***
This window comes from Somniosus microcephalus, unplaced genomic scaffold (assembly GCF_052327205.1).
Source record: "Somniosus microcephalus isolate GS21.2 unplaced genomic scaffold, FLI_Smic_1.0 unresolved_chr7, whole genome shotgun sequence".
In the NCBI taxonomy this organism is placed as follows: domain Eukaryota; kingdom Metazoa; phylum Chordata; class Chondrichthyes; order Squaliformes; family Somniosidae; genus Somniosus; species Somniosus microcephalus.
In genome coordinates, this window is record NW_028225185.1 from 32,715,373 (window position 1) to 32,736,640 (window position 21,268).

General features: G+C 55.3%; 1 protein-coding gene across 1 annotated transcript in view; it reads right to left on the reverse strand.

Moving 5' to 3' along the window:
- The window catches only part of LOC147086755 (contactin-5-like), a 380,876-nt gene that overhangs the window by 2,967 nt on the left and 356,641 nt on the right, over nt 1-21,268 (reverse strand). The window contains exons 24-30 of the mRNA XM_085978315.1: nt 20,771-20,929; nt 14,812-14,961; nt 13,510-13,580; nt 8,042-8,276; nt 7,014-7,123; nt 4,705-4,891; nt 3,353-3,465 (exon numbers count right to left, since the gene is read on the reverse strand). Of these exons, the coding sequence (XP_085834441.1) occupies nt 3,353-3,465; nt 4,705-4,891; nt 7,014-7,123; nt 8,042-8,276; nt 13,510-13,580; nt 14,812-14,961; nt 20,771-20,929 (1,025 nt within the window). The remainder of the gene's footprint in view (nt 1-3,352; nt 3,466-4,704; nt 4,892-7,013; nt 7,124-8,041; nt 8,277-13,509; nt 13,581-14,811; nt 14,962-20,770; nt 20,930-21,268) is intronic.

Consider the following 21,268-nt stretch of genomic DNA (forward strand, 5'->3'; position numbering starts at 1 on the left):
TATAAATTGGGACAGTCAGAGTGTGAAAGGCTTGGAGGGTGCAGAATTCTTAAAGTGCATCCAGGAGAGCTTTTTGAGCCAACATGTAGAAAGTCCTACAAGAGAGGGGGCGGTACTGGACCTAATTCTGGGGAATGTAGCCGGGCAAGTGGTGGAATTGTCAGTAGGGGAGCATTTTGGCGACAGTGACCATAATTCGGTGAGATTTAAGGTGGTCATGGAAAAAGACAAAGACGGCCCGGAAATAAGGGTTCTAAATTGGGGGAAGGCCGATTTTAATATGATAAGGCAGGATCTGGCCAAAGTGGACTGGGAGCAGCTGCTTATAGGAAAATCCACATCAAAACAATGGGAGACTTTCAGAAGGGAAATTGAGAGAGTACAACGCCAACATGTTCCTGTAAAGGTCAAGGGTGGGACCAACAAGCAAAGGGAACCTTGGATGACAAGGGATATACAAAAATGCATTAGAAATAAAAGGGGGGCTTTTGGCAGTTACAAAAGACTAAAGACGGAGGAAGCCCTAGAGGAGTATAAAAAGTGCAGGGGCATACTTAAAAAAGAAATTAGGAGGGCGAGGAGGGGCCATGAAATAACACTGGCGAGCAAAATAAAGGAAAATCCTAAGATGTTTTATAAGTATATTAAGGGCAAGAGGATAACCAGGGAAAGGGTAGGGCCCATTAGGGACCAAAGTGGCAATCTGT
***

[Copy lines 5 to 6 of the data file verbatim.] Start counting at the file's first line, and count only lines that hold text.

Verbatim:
General features: G+C 55.3%; 1 protein-coding gene across 1 annotated transcript in view; it reads right to left on the reverse strand.

Moving 5' to 3' along the window: